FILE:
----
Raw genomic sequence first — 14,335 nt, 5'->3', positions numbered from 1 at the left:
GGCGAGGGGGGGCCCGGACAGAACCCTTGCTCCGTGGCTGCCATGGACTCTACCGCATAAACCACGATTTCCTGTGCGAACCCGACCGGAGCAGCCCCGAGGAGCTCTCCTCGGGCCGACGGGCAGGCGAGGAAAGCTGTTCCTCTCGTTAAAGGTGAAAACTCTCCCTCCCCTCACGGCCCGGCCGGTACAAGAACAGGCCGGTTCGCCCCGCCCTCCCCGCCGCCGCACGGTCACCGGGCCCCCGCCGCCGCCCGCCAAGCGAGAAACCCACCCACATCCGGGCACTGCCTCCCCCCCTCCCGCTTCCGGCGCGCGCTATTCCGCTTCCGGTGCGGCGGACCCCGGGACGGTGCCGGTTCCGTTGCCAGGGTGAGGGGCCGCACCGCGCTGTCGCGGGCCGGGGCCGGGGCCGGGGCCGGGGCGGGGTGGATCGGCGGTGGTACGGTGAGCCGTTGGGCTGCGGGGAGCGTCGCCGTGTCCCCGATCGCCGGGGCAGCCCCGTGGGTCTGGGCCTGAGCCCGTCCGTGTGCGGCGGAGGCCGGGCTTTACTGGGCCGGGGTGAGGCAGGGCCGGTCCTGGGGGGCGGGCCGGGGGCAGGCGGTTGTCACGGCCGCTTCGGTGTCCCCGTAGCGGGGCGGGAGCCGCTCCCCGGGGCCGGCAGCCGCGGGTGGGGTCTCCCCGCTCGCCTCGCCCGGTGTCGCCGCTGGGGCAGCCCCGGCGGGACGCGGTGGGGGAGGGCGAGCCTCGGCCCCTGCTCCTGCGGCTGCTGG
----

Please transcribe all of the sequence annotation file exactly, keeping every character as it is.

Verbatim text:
Raw genomic sequence first — 14,335 nt, 5'->3', positions numbered from 1 at the left:
GGCGAGGGGGGGCCCGGACAGAACCCTTGCTCCGTGGCTGCCATGGACTCTACCGCATAAACCACGATTTCCTGTGCGAACCCGACCGGAGCAGCCCCGAGGAGCTCTCCTCGGGCCGACGGGCAGGCGAGGAAAGCTGTTCCTCTCGTTAAAGGTGAAAACTCTCCCTCCCCTCACGGCCCGGCCGGTACAAGAACAGGCCGGTTCGCCCCGCCCTCCCCGCCGCCGCACGGTCACCGGGCCCCCGCCGCCGCCCGCCAAGCGAGAAACCCACCCACATCCGGGCACTGCCTCCCCCCCTCCCGCTTCCGGCGCGCGCTATTCCGCTTCCGGTGCGGCGGACCCCGGGACGGTGCCGGTTCCGTTGCCAGGGTGAGGGGCCGCACCGCGCTGTCGCGGGCCGGGGCCGGGGCCGGGGCCGGGGCGGGGTGGATCGGCGGTGGTACGGTGAGCCGTTGGGCTGCGGGGAGCGTCGCCGTGTCCCCGATCGCCGGGGCAGCCCCGTGGGTCTGGGCCTGAGCCCGTCCGTGTGCGGCGGAGGCCGGGCTTTACTGGGCCGGGGTGAGGCAGGGCCGGTCCTGGGGGGCGGGCCGGGGGCAGGCGGTTGTCACGGCCGCTTCGGTGTCCCCGTAGCGGGGCGGGAGCCGCTCCCCGGGGCCGGCAGCCGCGGGTGGGGTCTCCCCGCTCGCCTCGCCCGGTGTCGCCGCTGGGGCAGCCCCGGCGGGACGCGGTGGGGGAGGGCGAGCCTCGGCCCCTGCTCCTGCGGCTGCTGG